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The Magazine
Tahaddart power plant, 30 kilometers south of Tangier on the Atlantic coast, is Morocco’s first combined cycle power plant.

Remote diagnostics

One step ahead with remote diagnostics

Remote diagnostics fixes problems, sometimes before they happen, and boosts performance in generation – for example by monitoring the sensors in Morocco’s first combined cycle plant. The system also prevents failures caused by vibrations.

Artificial intelligence turns science fiction into science fact. In 1996, supercomputer “Deep Blue” beat world champion Garry Kasparov at chess. In 2011, supercomputer “Watson” bested the best human players in the television game show Jeopardy. These publicity stunts proved that in some areas, computers can outthink a person.

That has not been lost on Siemens. “Smart bots” are already in action at some 650 units around the world. They help things run more safely and better.

I, not quite a robot

Not that they are called “smart bots.” But the principle behind Remote Diagnostics Services (RDS) is identical: draw on massive amounts of data to make better decisions.

“Massive” is no exaggeration. A typical generating plant looked after by Siemens Power Diagnostics Services, says Group Leader Stefan Pernau, records some 100,000 measurements every day. At midnight local time, a core dump of these is delivered through a safe internet connection either to Pernau’s team in Mülheim, Germany, or a mirror group located in Orlando, Florida, in the USA.

Stefan Pernau is Group Leader at Siemens Power Diagnostics Services.


Then the computer goes to work. Trends are compared to the plant’s own history and to operating records of similar plants. They might be very subtle, such as a temperature creep in a certain unit of 0.1o C every day for ten days straight, or a switch turning on milliseconds late. They might be fiendishly complex, requiring complicated algorithms or case-based reasoning to unravel. Or they might be insignificant, just random fluctuations within an acceptable range.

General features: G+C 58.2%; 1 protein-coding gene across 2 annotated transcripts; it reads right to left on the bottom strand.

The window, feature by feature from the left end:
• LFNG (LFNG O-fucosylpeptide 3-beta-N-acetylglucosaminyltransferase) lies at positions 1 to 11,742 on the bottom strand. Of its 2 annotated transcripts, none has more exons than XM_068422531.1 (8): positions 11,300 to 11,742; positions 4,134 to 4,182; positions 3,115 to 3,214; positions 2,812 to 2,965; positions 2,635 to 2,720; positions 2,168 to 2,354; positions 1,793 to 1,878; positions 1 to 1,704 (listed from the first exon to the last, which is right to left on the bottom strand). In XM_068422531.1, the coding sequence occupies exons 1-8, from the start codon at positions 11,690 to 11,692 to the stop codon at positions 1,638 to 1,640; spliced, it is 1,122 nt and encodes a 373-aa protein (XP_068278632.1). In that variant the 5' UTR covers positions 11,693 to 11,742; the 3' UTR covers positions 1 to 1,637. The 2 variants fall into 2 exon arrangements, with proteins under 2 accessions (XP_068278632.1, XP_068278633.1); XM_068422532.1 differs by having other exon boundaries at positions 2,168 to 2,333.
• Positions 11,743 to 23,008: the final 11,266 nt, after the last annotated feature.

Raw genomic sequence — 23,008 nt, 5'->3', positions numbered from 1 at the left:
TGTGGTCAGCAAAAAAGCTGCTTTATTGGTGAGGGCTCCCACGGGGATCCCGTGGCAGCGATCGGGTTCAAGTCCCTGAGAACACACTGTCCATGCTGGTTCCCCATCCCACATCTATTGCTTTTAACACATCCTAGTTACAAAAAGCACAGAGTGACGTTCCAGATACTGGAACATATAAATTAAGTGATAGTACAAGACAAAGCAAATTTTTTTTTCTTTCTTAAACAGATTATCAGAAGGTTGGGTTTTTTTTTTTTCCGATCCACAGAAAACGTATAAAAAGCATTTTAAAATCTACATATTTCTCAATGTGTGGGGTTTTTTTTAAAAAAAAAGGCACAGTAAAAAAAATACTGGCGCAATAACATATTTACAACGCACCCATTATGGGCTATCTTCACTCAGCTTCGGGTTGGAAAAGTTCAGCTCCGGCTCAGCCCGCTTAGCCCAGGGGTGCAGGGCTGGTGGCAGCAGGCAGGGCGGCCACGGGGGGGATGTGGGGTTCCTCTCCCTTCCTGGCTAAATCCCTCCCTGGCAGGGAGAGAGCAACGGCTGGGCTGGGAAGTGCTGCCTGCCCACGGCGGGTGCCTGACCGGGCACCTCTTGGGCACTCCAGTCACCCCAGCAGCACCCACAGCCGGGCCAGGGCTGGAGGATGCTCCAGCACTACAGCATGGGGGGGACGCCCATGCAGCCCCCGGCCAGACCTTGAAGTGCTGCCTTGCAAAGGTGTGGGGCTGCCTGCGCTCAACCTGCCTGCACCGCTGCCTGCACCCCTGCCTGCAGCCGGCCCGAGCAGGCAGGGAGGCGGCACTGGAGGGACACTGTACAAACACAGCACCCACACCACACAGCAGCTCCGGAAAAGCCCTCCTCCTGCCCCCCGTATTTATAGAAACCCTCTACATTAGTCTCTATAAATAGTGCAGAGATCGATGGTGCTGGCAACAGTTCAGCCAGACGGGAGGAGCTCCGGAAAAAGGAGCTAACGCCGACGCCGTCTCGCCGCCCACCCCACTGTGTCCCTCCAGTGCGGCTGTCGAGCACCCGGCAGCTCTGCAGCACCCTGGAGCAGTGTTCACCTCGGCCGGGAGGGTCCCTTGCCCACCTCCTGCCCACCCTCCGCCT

RDS sifts and sorts the measurements, flags up potential problems, and posts these to the Power Diagnostics staff. These people investigate further and start discussions with on-site operators or expert colleagues throughout the Siemens network.

Not long ago, such remote analysis was impossible. Bandwidths were too slow and computing power too weak. All that has changed.

Pickin’ up bad vibrations

RDS monitors many phenomena, but one stands front and center: vibration. In the worst case this can lead to a turbine "trip", i.e. be completely shut down. “A small change in vibration conditions,” Pernau cautions, “can lead to massive problems.”

A further goal of RDS is the increase of efficiency and performance. This aspect is about helping the best to get better. With deep computing, Power Diagnostics can try to identify which of the 100,000 conditions should be tweaked, and how; to get more output from the inputs; and to generate power exactly as desired.

A small change in vibration conditions can lead to massive problems.
Stefan Pernau, Group Leader, Power Diagnostics Services


RDS also “watches the watchers” by policing a power plant’s sensors. Recently in Tahaddart, Morocco, RDS detected two pressure sensors were deviating from their expected values, the remote analysis showed that it is was a false alarm. An on-site operator investigated, calibrated the sensors and averted a pointless shutdown.

Obviously, RDS was not capable of fixing the problem itself, which shows the ongoing need for cooperation between man and machine. “Operators have absolutely critical jobs to do,” Pernau notes. “RDS is not about replacing them, but about helping them to improve his work.”

Eric Johnson, journalist based in Zurich.
Picture credits: Jann Averwerser